It may be desirable to use more than one family of LDPC codes for encoding information to be transmitted. Optimized HARQ extensions of the base PCM may be of higher degree than the core PCM. Therefore, lower rate codes formed from higher rate codes with HARQ extensions may be more complex than core designs for those lower rates. In order to avoid double edges in the base graph, it may be undesirable for base graphs for high rate codes to have few variable nodes, since the number of check nodes is not few. For few variable nodes at high rates, the number of check nodes is few. To achieve a low code rate, a relatively large number of extension bits may be required, which may be undesirable from an implementation standpoint where higher parallelism (i.e., larger Z) and a smaller base graph may be preferable.

Accordingly, techniques for using more than one family of LDPC codes are desirable.

Techniques are provided herein for selecting a family of LDPC codes to use for encoding information to be transmitted based on a desired rate for the transmission.

FIG. 24 is a flow diagram illustrating example operations 2400 for selecting a family of LDPC codes to use for encoding information, in accordance with certain aspects of the present disclosure. Operations 2400 may be performed by a transmitting device (e.g., BS 110 or a UE 120). A transmission can be transmitted using a set of ranges of code rates (e.g., code rate regions) for the transmission. At 2402, the transmitting device selects a base matrix from a nested set of base matrices, each base matrix for generating a family of low density parity check (LDPC) codes, the selection based on a comparison of a range of code rates supported by the family of LDPC codes and a range of code rates for the transmission. The base matrices may correspond to different first transmission rates and have an approximately equal number of base variables at full HARQ extension or achieve approximately equal lowest code rates. Different base matrices can be selected for different ranges of code rates for the transmission. The base matrices may be core base matrices corresponding to a highest code rate in the family of the code rates. Each family of LDPC codes may be associated with a set of lifting values k used to generate members of the family from a base matrix. A base matrix associated with a family of LDPC codes that supports a range of codes having a lowest maximum code rate in the range of code rates that is greater than a maximum code rate of the range of code rates for the transmission may be selected. At 2404, the transmitting device encodes a set of information bits based on the selected families of LDPC codes to produce a code word. For example, the selected base matrix can be used to generate members of the family of LDPC codes having code rates corresponding to the range of code rates. At 2406, the transmitting device transmits the code word over a wireless medium.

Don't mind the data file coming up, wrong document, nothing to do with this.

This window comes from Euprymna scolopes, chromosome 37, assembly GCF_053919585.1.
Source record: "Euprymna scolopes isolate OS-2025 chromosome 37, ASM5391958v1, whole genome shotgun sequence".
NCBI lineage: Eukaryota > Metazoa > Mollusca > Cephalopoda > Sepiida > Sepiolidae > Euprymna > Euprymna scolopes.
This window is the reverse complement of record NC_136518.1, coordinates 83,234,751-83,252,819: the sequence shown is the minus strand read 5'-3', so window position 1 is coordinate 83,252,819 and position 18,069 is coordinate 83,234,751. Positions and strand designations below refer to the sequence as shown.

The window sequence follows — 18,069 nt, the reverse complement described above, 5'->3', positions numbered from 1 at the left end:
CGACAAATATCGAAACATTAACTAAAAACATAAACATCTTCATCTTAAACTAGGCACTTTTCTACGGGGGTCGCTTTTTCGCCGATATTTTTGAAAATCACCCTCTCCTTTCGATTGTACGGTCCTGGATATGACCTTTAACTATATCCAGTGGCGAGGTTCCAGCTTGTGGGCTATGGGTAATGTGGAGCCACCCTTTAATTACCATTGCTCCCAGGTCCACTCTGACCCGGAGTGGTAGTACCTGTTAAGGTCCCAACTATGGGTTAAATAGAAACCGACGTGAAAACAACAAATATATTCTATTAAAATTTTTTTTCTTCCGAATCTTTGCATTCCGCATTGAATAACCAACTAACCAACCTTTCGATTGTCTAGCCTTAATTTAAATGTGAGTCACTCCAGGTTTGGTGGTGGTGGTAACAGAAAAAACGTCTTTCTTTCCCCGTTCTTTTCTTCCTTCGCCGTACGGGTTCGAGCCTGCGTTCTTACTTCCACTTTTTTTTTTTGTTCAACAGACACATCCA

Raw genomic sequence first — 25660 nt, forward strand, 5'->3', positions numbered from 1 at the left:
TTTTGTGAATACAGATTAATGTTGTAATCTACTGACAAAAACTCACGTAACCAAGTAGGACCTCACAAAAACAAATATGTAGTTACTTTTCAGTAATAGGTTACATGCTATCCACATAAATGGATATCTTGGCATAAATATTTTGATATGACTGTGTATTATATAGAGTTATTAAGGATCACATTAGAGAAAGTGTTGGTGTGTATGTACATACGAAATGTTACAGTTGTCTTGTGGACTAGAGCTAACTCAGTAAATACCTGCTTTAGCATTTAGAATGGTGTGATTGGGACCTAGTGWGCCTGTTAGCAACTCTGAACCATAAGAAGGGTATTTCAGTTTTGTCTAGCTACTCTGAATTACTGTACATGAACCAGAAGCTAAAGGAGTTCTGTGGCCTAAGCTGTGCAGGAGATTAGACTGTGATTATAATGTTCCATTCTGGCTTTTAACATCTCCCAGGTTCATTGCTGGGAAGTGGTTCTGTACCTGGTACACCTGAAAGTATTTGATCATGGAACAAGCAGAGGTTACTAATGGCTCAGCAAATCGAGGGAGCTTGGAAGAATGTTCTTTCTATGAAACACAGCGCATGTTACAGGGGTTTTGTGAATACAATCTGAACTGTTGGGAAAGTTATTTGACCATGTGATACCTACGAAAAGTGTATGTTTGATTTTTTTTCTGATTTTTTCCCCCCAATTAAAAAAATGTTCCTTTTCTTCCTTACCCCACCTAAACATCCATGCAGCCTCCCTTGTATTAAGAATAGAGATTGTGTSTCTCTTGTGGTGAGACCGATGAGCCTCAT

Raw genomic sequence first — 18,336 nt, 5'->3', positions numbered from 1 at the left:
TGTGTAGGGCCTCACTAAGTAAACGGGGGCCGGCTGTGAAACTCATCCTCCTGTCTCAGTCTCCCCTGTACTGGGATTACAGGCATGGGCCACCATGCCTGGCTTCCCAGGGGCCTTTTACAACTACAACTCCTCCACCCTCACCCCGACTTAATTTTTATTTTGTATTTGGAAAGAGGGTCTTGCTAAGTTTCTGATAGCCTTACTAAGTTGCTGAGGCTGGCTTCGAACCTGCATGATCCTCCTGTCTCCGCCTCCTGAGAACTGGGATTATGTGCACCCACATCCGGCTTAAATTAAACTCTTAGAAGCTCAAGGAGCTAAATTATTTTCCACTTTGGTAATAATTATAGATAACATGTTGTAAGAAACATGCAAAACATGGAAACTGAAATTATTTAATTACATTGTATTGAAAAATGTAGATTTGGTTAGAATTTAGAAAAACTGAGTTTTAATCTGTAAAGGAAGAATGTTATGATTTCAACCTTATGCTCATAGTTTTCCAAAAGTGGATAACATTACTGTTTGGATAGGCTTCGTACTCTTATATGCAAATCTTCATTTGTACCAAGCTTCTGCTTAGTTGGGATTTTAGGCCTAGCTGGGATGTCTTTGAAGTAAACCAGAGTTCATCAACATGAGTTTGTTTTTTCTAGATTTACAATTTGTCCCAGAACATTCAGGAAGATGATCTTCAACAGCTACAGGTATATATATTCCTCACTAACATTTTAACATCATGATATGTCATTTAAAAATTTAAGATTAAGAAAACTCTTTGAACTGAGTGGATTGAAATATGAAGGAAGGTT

According to certain aspects, a collection of families may be used for encoding. As described in the section above, each family may include a tower of clustered liftings and base graph designs that support shortening.

According to certain aspects, a set of base graphs (corresponding to the collection of families) can be used. The cores of the different base graphs may have different starting rates. As described above, a family includes a base graph having a minimum of kb,min information columns and a maximum of kb,max information columns and its extension for HARQ. The core refers to the highest-rate graph in that code family.

Referring back to the three example base graphs 1800, 2200, and 2300 for the three example code families described in the preceding section, these three base graphs have near regularity in check node degrees with information bit shortening. In these example code families, the cores have a number of parity checks equal to 7, 9, and 11, respectively, and kb,min (kb,max) values of 24 (30), 16 (20), and 8 (10), respectively. Each base graph has two high-degree punctured nodes. Thus, the starting rates for the three code families are 24/29 ((kb,min=24)/(24 information bits+7 parity bits −2 punctured bits=29), 16/23 ((kb,min=16)/(16 information bits+9 parity bits−2 punctured bits=23), and 8/19 ((kb,min=8)/(8 information bits+11 parity bits−2 punctured bits=19), respectively. Higher code rates can be achieved by puncturing core variable bits. For example, a code rate 8/9 can be achieved with the first example code family by puncturing two base degree 2 variable nodes, to achieve a 24/27 code rate (i.e., 8/9 code rate) from the 24/29 code rate.